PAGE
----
By David Michael
Professional Journal Writing! What is a "professional journal"? A professional journal is a log of events that take place within your workday.
The focus of a professional journal is tracking what you have worked on, and what you are working on.
A professional journal can include your "thought processes" as you handle each day's tasks, and even record your ideas and epiphanies as they occur during the course of work.
A large part of the knowledge we accumulate in our careers remains untapped because we never write it down. Professional journal writing software allows us to tap that resource and learn from our own mistakes and successes.
Similarly, a professional journal makes it easy to "remember" what we've accomplished, and this can be a valuable tool when interviewing for a new job or for a promotion at your current company.
Professional journal writing is such a simple and obvious tool, yet it is often overlooked.
In all of our careers there are problems, major and minor, that must be dealt with on a daily basis. Most of these problems are handled with little fanfare, even if dealing with the problem took considerable effort. And with the next day's or next week's selection of problems to face, the ones that we've already solved are easily forgotten.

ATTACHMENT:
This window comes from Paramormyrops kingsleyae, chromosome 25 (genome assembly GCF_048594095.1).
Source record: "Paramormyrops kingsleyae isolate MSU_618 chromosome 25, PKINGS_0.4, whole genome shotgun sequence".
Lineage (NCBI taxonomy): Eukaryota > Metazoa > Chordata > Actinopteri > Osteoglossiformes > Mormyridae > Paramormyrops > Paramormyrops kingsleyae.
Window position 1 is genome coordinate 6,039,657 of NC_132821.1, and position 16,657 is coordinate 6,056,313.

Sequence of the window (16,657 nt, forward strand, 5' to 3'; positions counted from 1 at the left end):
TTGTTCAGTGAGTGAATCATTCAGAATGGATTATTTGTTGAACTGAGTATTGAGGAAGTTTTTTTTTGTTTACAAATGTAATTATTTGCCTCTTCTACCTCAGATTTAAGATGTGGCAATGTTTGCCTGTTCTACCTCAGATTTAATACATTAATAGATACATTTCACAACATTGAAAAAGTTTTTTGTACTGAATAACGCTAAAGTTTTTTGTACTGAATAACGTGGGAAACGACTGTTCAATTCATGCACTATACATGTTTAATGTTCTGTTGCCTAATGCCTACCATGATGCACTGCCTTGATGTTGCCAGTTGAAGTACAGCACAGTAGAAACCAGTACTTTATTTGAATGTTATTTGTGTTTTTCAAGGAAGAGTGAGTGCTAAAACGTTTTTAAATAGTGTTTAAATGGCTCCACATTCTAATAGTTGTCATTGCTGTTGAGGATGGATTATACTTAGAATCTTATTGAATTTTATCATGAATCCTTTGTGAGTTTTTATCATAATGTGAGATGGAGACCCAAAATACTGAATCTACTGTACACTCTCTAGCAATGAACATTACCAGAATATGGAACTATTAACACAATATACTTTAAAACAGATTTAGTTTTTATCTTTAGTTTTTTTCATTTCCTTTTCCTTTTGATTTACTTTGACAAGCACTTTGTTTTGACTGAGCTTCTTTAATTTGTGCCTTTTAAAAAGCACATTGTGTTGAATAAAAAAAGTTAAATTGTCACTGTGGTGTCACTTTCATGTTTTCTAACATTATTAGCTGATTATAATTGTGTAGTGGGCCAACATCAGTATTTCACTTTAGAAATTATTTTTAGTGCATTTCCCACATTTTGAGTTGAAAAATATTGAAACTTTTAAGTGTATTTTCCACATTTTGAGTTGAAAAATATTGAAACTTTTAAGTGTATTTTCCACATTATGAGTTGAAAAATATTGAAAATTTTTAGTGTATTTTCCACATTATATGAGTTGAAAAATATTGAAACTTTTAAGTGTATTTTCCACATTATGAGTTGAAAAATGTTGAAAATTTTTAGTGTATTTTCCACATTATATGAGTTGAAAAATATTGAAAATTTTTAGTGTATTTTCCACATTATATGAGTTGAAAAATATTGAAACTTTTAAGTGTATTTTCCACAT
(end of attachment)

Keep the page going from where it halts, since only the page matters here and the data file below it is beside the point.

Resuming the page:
In addition to the problems solved, there are projects and tasks successfully completed and feats accomplished. But in the progression of weekdays and weekends, problems and solutions, new directions and new challenges, the memory what we've achieved can fade.
By keeping a professional journal, however, you can overcome the limitations of your memory--and, often, the memories of those you work with. Sometimes facetiously referred to as a "CYA Kit", your professional journal can help clarify who *did* stop by your desk with a request for a new feature or change to your current project.
Need to justify your request additional staffing for your department or a raise or a promotion for yourself? Want to review your accomplishments before going to a job interview? By keeping a professional journal, you can have nearly instant access to this and any similar information you need.
A professional journal is easy to start, and simple to keep going. Though it can take a bit of getting used to writing things down (or typing them in), it's a habit that is easily acquired.
The first step in keeping a professional journal is having a place to keep it. There are numerous options, but the two primary choices are pen-and-paper and electronic.
Pen-and-paper is the traditional approach, and is also usually the easiest and cheapest way to get started. With a good pen and a spiral notebook you are up and running with an investment of only a few dollars.